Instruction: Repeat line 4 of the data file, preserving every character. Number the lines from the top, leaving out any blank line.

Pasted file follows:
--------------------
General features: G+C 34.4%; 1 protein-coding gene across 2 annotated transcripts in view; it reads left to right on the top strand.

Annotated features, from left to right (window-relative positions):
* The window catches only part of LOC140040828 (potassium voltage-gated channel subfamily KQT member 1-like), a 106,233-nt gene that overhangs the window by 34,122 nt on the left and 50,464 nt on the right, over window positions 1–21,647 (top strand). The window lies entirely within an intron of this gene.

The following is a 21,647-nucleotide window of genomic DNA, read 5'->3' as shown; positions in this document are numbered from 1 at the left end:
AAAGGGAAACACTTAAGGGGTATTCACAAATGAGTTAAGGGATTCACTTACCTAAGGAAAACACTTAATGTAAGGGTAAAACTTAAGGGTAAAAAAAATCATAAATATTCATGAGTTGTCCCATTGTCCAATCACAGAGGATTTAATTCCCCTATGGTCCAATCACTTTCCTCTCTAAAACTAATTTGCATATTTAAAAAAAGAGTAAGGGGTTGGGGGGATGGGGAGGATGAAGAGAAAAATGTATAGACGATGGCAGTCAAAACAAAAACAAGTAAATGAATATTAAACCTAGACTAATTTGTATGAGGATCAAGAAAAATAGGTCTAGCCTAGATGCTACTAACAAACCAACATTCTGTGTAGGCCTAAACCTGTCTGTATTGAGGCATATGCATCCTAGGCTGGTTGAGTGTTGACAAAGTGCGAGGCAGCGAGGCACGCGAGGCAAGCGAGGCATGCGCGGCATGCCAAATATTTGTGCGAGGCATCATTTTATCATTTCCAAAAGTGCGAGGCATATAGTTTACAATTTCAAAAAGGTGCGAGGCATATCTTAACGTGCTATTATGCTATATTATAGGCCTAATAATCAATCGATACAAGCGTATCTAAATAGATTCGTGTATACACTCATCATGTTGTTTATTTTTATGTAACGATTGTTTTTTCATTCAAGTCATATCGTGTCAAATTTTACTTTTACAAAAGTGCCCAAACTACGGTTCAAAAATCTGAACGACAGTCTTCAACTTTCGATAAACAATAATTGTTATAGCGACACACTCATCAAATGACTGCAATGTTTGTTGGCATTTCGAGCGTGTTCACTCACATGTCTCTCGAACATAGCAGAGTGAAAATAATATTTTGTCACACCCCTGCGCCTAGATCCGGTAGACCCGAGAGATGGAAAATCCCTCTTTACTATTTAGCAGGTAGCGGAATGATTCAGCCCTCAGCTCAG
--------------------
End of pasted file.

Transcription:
The following is a 21,647-nucleotide window of genomic DNA, read 5'->3' as shown; positions in this document are numbered from 1 at the left end: